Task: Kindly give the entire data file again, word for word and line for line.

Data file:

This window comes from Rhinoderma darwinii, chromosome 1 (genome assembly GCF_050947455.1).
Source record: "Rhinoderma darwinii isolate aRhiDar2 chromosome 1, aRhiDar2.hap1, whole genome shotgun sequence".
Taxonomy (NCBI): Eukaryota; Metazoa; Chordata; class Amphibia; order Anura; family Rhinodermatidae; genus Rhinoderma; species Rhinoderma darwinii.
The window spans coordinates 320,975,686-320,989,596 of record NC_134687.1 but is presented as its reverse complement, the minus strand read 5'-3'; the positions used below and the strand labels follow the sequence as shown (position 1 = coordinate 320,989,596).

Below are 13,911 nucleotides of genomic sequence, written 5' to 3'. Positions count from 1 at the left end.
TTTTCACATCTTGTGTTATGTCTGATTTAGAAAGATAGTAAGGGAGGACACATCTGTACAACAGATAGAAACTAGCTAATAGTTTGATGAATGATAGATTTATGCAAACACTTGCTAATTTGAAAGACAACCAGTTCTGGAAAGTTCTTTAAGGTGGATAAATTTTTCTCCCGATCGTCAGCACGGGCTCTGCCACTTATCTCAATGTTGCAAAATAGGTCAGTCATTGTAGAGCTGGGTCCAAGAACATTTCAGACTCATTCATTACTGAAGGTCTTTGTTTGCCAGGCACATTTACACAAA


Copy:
This window comes from Rhinoderma darwinii, chromosome 1 (genome assembly GCF_050947455.1).
Source record: "Rhinoderma darwinii isolate aRhiDar2 chromosome 1, aRhiDar2.hap1, whole genome shotgun sequence".
Taxonomy (NCBI): Eukaryota; Metazoa; Chordata; class Amphibia; order Anura; family Rhinodermatidae; genus Rhinoderma; species Rhinoderma darwinii.
The window spans coordinates 320,975,686-320,989,596 of record NC_134687.1 but is presented as its reverse complement, the minus strand read 5'-3'; the positions used below and the strand labels follow the sequence as shown (position 1 = coordinate 320,989,596).

Below are 13,911 nucleotides of genomic sequence, written 5' to 3'. Positions count from 1 at the left end.
TTTTCACATCTTGTGTTATGTCTGATTTAGAAAGATAGTAAGGGAGGACACATCTGTACAACAGATAGAAACTAGCTAATAGTTTGATGAATGATAGATTTATGCAAACACTTGCTAATTTGAAAGACAACCAGTTCTGGAAAGTTCTTTAAGGTGGATAAATTTTTCTCCCGATCGTCAGCACGGGCTCTGCCACTTATCTCAATGTTGCAAAATAGGTCAGTCATTGTAGAGCTGGGTCCAAGAACATTTCAGACTCATTCATTACTGAAGGTCTTTGTTTGCCAGGCACATTTACACAAA